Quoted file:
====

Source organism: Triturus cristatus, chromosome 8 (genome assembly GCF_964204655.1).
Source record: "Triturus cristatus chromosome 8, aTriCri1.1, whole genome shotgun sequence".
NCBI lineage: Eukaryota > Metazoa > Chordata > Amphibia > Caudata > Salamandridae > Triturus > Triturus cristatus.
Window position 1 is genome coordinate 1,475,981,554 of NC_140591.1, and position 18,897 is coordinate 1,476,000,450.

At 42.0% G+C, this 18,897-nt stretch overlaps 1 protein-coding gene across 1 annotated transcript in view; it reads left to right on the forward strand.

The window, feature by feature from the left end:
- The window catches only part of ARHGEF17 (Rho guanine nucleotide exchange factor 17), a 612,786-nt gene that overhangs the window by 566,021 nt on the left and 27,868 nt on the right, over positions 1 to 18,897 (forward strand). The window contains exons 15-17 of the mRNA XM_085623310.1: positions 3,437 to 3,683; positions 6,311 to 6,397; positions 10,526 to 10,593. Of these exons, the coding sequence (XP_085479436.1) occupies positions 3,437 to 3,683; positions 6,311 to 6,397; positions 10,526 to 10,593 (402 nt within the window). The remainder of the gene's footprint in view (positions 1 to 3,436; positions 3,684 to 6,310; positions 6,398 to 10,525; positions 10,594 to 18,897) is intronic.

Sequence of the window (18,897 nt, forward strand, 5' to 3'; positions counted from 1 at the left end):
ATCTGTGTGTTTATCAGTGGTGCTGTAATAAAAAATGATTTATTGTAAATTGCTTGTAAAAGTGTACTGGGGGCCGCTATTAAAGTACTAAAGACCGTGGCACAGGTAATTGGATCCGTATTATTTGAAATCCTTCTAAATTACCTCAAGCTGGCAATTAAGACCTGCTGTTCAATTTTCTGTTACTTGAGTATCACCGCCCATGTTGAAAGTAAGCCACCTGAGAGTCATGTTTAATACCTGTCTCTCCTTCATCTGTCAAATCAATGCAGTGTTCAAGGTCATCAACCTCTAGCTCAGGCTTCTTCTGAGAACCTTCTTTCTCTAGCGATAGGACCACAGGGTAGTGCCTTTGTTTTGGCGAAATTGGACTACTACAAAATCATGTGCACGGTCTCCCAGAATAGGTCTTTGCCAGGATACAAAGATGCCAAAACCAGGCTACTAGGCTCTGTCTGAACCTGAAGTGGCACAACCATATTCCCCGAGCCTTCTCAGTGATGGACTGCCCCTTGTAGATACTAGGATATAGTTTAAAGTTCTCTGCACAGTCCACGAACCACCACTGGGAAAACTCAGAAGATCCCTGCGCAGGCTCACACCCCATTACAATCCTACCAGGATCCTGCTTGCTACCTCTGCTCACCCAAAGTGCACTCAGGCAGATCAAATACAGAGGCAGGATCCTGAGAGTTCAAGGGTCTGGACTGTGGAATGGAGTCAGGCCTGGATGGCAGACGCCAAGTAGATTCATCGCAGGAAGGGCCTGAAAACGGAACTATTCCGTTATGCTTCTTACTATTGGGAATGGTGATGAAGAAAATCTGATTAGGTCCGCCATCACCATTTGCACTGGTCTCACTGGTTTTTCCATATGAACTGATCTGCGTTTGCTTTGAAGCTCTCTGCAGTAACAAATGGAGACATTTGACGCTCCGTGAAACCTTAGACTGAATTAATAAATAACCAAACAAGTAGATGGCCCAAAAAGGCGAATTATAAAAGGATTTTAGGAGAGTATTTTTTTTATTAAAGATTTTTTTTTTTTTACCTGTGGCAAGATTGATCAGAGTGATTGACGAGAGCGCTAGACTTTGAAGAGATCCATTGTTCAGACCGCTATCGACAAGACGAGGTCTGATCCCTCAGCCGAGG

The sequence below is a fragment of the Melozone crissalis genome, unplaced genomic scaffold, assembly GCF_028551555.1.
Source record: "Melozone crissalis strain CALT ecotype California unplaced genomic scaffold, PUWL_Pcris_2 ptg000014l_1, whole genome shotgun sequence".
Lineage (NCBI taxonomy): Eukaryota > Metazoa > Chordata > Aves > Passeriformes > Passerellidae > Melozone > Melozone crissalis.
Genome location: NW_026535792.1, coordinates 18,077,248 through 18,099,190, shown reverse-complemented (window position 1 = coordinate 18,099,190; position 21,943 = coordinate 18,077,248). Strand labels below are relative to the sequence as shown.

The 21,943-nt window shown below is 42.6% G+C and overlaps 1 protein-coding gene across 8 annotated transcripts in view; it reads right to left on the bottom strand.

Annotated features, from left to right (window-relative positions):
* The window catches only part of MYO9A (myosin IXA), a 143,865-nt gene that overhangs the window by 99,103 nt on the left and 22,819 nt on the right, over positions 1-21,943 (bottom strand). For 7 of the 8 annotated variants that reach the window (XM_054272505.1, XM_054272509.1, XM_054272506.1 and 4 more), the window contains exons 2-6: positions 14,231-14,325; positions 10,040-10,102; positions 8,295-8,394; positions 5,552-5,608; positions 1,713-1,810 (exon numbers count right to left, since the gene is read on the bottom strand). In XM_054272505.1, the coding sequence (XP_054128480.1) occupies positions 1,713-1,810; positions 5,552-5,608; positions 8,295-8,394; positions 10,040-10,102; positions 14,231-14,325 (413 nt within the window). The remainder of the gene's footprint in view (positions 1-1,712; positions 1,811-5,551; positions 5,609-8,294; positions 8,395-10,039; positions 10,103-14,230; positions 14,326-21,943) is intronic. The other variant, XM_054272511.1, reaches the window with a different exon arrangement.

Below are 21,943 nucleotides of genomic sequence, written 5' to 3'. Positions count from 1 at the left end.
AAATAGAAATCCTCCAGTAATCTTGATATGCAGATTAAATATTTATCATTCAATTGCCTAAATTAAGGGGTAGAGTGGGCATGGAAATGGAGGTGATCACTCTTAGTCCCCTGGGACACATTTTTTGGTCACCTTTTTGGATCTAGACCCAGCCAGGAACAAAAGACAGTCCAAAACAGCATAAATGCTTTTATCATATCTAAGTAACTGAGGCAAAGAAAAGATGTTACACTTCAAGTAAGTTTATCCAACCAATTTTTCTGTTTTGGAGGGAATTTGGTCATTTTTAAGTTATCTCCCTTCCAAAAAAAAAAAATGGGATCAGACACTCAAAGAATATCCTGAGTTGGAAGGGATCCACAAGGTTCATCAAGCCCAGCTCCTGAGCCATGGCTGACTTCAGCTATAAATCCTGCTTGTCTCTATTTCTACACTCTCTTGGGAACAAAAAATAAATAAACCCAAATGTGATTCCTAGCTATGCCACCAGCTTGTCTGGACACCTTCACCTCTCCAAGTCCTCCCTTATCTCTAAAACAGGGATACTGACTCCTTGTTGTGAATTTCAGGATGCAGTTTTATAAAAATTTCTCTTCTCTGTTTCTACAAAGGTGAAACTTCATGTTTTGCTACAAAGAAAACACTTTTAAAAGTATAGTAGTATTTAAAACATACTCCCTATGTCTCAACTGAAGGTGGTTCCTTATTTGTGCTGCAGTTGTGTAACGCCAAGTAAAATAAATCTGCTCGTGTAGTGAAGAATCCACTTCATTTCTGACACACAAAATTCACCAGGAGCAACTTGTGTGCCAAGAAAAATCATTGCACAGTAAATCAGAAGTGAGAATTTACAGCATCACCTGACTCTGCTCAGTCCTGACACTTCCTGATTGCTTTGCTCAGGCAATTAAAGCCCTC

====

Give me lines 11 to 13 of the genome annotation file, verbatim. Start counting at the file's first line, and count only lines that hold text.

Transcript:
Source record: "Melozone crissalis strain CALT ecotype California unplaced genomic scaffold, PUWL_Pcris_2 ptg000014l_1, whole genome shotgun sequence".
Lineage (NCBI taxonomy): Eukaryota > Metazoa > Chordata > Aves > Passeriformes > Passerellidae > Melozone > Melozone crissalis.
Genome location: NW_026535792.1, coordinates 18,077,248 through 18,099,190, shown reverse-complemented (window position 1 = coordinate 18,099,190; position 21,943 = coordinate 18,077,248). Strand labels below are relative to the sequence as shown.